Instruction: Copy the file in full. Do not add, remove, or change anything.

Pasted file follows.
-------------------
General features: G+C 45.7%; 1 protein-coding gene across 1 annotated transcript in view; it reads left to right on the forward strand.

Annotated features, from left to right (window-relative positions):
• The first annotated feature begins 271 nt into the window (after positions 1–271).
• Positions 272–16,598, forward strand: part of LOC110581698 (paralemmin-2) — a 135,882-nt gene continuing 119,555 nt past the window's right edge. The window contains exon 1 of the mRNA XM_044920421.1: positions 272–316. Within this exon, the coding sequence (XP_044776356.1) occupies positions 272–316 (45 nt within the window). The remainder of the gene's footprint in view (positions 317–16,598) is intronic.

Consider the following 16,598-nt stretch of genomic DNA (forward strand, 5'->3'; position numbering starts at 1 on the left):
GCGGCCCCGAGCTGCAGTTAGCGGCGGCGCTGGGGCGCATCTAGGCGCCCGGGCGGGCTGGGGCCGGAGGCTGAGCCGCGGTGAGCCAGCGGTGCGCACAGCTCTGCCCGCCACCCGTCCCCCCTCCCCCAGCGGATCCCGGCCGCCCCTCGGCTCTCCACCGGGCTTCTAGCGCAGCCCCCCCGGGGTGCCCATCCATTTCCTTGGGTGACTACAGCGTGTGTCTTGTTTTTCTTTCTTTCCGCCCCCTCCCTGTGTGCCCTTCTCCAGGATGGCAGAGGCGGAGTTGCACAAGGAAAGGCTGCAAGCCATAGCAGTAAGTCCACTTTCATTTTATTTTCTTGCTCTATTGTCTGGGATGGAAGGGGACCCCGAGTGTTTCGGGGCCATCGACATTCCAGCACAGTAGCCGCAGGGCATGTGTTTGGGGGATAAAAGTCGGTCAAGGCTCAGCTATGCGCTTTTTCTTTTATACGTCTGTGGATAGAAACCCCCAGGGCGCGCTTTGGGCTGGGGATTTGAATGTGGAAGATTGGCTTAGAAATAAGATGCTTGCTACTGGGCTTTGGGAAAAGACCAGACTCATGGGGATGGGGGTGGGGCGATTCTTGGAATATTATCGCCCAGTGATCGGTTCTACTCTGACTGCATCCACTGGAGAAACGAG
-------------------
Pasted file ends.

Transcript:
General features: G+C 45.7%; 1 protein-coding gene across 1 annotated transcript in view; it reads left to right on the forward strand.

Annotated features, from left to right (window-relative positions):
• The first annotated feature begins 271 nt into the window (after positions 1–271).
• Positions 272–16,598, forward strand: part of LOC110581698 (paralemmin-2) — a 135,882-nt gene continuing 119,555 nt past the window's right edge. The window contains exon 1 of the mRNA XM_044920421.1: positions 272–316. Within this exon, the coding sequence (XP_044776356.1) occupies positions 272–316 (45 nt within the window). The remainder of the gene's footprint in view (positions 317–16,598) is intronic.

Consider the following 16,598-nt stretch of genomic DNA (forward strand, 5'->3'; position numbering starts at 1 on the left):
GCGGCCCCGAGCTGCAGTTAGCGGCGGCGCTGGGGCGCATCTAGGCGCCCGGGCGGGCTGGGGCCGGAGGCTGAGCCGCGGTGAGCCAGCGGTGCGCACAGCTCTGCCCGCCACCCGTCCCCCCTCCCCCAGCGGATCCCGGCCGCCCCTCGGCTCTCCACCGGGCTTCTAGCGCAGCCCCCCCGGGGTGCCCATCCATTTCCTTGGGTGACTACAGCGTGTGTCTTGTTTTTCTTTCTTTCCGCCCCCTCCCTGTGTGCCCTTCTCCAGGATGGCAGAGGCGGAGTTGCACAAGGAAAGGCTGCAAGCCATAGCAGTAAGTCCACTTTCATTTTATTTTCTTGCTCTATTGTCTGGGATGGAAGGGGACCCCGAGTGTTTCGGGGCCATCGACATTCCAGCACAGTAGCCGCAGGGCATGTGTTTGGGGGATAAAAGTCGGTCAAGGCTCAGCTATGCGCTTTTTCTTTTATACGTCTGTGGATAGAAACCCCCAGGGCGCGCTTTGGGCTGGGGATTTGAATGTGGAAGATTGGCTTAGAAATAAGATGCTTGCTACTGGGCTTTGGGAAAAGACCAGACTCATGGGGATGGGGGTGGGGCGATTCTTGGAATATTATCGCCCAGTGATCGGTTCTACTCTGACTGCATCCACTGGAGAAACGAG